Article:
Mallory was asked specifically what adjustments he would’ve made if he had the game to coach over again.
“I think there’s a couple of schemes,” Mallory said. “The first drive, they came out in an unbalanced formation. They bring a tackle over and they put a wide receiver at the offensive tackle position of the field. They ran that formation twice a year ago. We repped that formation, but everything they’d done is they’d shown the run game was going over to the unbalanced side. We overloaded the coverage a little bit to that side, overadjusted to that side. And they came back and ran the triple option back to where that receiver’s playing a tackle. They got us, and the first play of the game, we were misaligned, and then we missed a tackle from the safety position, but they kind of worked us a little in that formation until we were able to make the adjustments on that first drive. They got us there, and I would’ve had a different plan against that formation. Some of the ways that we were playing the triple, whether it was bringing pressure or just pre-determining who had who and not necessarily trying to read the scheme are some of the adjustments I probably would’ve made.”
IU coach Kevin Wilson was somewhat defensive of the defense, and especially the defensive staff. He said he didn’t think the team came out with as much fire early, but said he thought the defense got better as the game wore on, pointing out a few occasions when the Hoosiers got Navy in third-and-long and the 3rd-and-7 when Keenan Reynolds threw incomplete, but IU defensive back Michael Hunter was called for pass interference.
He was asked specifically what he thought he was getting out of the defensive staff.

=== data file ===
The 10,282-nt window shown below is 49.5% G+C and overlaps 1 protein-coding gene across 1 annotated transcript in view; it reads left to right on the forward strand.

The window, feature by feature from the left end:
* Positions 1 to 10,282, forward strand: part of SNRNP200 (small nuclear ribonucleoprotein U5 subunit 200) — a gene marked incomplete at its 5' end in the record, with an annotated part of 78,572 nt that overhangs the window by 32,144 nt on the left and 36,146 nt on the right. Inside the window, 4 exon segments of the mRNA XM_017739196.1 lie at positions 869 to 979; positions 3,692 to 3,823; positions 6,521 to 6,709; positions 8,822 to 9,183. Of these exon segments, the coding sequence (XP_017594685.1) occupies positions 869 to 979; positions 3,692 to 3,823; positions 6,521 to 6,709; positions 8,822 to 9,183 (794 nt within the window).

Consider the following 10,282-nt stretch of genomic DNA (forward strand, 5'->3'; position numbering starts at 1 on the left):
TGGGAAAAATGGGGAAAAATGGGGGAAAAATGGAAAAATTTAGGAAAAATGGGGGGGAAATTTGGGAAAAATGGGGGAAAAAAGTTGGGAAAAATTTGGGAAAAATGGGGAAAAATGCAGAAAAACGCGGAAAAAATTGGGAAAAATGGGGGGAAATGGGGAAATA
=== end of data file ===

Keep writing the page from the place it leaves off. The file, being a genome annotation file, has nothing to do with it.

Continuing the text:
“I think a lot,” Wilson said. “We’re better. We’ve got five guys over there and those guys know what they’re doing. Sometimes you make a play or you don’t. You can always change. The reason I think we can positively coach our guys pretty hard is we’re hard on ourselves. … I heard our coaches last night, all of us, right after the game. We have to coach better. Our kids are working hard, our kids are playing hard. We gotta continue to learn and put them in better spots. That option deal, at the same time, they made enough plays and they had a chance. They’re reviewing plays, and we’re saying we didn’t play that well. It’s a tough opponent. A couple of years ago (at Oklahoma) we’re a BCS team and we’re hanging on to beat Air Force 24-21. And we’re hanging on for dear life and the head coach (Bob Stoops) says, ‘Never play a team like this again. ‘ It’s difficult, it’s a difficult challenge. and it’s difficult for your team, and I think as a team, I’m disappointed in the way we started, but the way we responded on all sides of the ball gave us a chance.”